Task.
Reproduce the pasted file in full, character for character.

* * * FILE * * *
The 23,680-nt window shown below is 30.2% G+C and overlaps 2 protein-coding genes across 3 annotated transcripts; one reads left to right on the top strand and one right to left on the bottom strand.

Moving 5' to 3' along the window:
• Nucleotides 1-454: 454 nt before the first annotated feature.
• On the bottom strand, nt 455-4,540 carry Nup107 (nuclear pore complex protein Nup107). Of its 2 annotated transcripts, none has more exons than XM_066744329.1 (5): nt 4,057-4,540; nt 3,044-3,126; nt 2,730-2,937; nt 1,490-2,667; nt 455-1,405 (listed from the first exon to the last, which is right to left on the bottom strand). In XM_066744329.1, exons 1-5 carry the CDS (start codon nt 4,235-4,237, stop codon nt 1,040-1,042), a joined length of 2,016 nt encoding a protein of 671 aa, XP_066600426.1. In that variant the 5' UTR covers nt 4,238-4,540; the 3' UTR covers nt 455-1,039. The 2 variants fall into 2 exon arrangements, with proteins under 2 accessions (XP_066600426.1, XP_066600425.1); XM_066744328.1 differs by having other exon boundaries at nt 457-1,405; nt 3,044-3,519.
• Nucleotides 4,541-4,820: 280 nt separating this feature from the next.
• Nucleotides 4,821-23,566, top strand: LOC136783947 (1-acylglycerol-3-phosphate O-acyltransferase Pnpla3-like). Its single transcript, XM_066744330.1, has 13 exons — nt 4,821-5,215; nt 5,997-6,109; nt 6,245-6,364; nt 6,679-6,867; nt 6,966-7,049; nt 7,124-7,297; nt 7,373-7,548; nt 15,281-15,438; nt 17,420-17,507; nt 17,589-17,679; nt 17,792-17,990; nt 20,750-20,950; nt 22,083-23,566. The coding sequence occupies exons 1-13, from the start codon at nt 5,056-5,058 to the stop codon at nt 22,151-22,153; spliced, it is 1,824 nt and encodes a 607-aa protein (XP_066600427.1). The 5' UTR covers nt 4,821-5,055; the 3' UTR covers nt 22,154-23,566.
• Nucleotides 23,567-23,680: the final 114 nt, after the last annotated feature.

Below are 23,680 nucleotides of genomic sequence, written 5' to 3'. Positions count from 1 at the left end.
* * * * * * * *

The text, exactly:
The 23,680-nt window shown below is 30.2% G+C and overlaps 2 protein-coding genes across 3 annotated transcripts; one reads left to right on the top strand and one right to left on the bottom strand.

Moving 5' to 3' along the window:
• Nucleotides 1-454: 454 nt before the first annotated feature.
• On the bottom strand, nt 455-4,540 carry Nup107 (nuclear pore complex protein Nup107). Of its 2 annotated transcripts, none has more exons than XM_066744329.1 (5): nt 4,057-4,540; nt 3,044-3,126; nt 2,730-2,937; nt 1,490-2,667; nt 455-1,405 (listed from the first exon to the last, which is right to left on the bottom strand). In XM_066744329.1, exons 1-5 carry the CDS (start codon nt 4,235-4,237, stop codon nt 1,040-1,042), a joined length of 2,016 nt encoding a protein of 671 aa, XP_066600426.1. In that variant the 5' UTR covers nt 4,238-4,540; the 3' UTR covers nt 455-1,039. The 2 variants fall into 2 exon arrangements, with proteins under 2 accessions (XP_066600426.1, XP_066600425.1); XM_066744328.1 differs by having other exon boundaries at nt 457-1,405; nt 3,044-3,519.
• Nucleotides 4,541-4,820: 280 nt separating this feature from the next.
• Nucleotides 4,821-23,566, top strand: LOC136783947 (1-acylglycerol-3-phosphate O-acyltransferase Pnpla3-like). Its single transcript, XM_066744330.1, has 13 exons — nt 4,821-5,215; nt 5,997-6,109; nt 6,245-6,364; nt 6,679-6,867; nt 6,966-7,049; nt 7,124-7,297; nt 7,373-7,548; nt 15,281-15,438; nt 17,420-17,507; nt 17,589-17,679; nt 17,792-17,990; nt 20,750-20,950; nt 22,083-23,566. The coding sequence occupies exons 1-13, from the start codon at nt 5,056-5,058 to the stop codon at nt 22,151-22,153; spliced, it is 1,824 nt and encodes a 607-aa protein (XP_066600427.1). The 5' UTR covers nt 4,821-5,055; the 3' UTR covers nt 22,154-23,566.
• Nucleotides 23,567-23,680: the final 114 nt, after the last annotated feature.

Below are 23,680 nucleotides of genomic sequence, written 5' to 3'. Positions count from 1 at the left end.